Google is making its long-expected assault on the UK television market with the launch in July of its first product – made by Sony – to let Britons surf the internet, play games and watch videos on TV.
The move comes amid predictions that Apple too will move into the "smart TV" market, to compete not only with Google, but with Samsung, Sony and LG. All have been aiming to catch a nascent market that analysts say will become very important because it is one of the few bastions of entertainment not yet revolutionised by the internet.
Google has a partnership with Sony to launch the internet TV set-top boxes, priced £200-£300, in UK stores from 16 July. The gadgets are based on Google's Android software for smartphones and will let viewers switch between popular online applications such as Twitter and the BBC's iPlayer while watching live TV.
Google's TV offering has struggled in the US, where it launched in October 2010. Logitech, a partner, lost millions after launching a Google TV set-top box in the US at Christmas 2010. During one quarter, more boxes were returned by customers than sold and the company later pulled out.
Google has since spent heavily on the product, as the living room shapes up to be the latest battleground for internet companies. Nearly a million net-connected TVs were sold in the UK in 2010, the latest year for which figures are available, out of a total of 10m TV sales. But it is not clear how many were then actually connected to the net.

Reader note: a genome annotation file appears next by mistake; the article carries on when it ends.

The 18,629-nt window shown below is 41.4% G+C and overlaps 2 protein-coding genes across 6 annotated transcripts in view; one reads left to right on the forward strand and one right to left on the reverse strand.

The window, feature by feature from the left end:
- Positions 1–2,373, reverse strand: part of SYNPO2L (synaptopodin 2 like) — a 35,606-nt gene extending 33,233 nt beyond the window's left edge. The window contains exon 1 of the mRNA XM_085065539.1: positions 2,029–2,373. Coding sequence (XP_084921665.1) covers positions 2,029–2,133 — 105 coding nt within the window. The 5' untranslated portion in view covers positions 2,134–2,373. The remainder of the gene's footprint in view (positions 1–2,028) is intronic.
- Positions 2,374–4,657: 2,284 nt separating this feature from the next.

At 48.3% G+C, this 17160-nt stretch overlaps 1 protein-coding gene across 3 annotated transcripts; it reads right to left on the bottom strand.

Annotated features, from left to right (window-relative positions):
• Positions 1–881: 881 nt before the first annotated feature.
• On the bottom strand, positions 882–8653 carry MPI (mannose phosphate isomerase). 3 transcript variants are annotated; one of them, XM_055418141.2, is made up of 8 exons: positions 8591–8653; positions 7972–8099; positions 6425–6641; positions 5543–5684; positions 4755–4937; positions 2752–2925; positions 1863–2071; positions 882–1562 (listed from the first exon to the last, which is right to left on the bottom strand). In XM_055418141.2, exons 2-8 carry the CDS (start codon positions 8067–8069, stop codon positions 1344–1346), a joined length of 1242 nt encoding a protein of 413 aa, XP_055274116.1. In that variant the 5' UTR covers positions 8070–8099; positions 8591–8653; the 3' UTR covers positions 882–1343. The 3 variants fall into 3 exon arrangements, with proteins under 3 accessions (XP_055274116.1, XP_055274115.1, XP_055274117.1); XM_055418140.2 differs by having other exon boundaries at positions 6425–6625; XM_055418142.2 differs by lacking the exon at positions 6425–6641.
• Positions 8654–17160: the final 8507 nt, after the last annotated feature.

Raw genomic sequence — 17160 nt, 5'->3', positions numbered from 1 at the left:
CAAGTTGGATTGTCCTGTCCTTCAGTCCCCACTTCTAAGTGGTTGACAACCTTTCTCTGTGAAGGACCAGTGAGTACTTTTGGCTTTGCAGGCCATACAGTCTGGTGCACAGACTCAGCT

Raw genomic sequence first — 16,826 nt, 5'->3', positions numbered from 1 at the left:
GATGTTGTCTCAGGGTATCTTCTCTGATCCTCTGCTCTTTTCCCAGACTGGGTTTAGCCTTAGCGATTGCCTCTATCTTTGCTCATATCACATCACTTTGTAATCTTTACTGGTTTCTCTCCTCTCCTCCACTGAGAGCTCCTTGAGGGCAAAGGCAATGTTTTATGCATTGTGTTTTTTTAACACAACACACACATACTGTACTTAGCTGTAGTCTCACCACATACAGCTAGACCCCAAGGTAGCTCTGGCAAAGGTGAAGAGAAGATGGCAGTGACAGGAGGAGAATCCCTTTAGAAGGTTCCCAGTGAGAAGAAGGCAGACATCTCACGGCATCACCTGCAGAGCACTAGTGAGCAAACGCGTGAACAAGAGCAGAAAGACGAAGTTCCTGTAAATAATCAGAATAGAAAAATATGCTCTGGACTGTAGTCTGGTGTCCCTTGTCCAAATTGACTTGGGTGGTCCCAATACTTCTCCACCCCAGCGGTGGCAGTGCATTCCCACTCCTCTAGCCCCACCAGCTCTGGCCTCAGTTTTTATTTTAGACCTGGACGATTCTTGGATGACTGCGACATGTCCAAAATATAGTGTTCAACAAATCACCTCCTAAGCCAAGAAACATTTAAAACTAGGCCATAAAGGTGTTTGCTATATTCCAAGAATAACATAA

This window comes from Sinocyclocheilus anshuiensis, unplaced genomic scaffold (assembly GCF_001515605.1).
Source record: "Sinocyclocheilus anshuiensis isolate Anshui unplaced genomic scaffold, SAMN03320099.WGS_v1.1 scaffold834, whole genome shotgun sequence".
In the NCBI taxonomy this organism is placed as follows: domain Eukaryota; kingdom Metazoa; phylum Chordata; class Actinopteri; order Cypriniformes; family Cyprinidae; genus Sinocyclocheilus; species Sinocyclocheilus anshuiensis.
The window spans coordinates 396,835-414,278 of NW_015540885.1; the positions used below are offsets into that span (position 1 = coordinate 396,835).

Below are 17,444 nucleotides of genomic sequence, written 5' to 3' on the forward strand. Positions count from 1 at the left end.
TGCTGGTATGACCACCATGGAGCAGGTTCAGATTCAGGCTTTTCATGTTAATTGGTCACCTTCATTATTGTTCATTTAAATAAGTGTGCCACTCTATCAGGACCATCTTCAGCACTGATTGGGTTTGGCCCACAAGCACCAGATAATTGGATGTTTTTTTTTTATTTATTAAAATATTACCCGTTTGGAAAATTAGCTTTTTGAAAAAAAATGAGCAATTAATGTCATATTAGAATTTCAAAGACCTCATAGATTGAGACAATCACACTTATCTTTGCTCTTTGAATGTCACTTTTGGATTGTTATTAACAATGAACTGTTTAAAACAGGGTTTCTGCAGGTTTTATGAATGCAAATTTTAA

Google-owned YouTube features heavily on the new service and, rather than the homemade clips of antics involving cats and dogs, boasts a library of films, premium music videos and live broadcasts of concerts from around the world.
Unlike Apple's current internet TV set-top box – which sells at £100, half the price of the Sony set-top boxes – Google TV brings the entire online world on to the big screen, including emails, news websites and Wikipedia.
The Google TV products, including the £200 NSZ-GS7 internet player and the £300 NSZ-GP9 Blu-ray player (available from October), come with an internet-connected remote control which has a full Qwerty keypad on the reverse.
Google's advantage over rivals is that its software already operates across mobile phones, tablet computers and internet browsers. But some analysts questioned the £200 baseline price.
"It's a very difficulty challenge to explain to a consumer what they're buying when it's in a stand-alone set-top box, and at £200 this is an expensive product," said Geoff Blaber, director of devices and platforms at CCS Insight.
"I think the fact it's taken so long for Google to move out beyond the US market is indicative of the challenges they have had with Google TV to date."
Suveer Kothari, Google's head of global TV distribution, said this launch was "the beginning of a long journey" for the company's TV ambitions in Europe.
"We think there's going to be huge benefits from bringing the internet to TV. Google TV attempts to address the problem that there's not really a great experience to access the internet on your TV screen, which is a similar problem we saw in the smartphone market five years ago."
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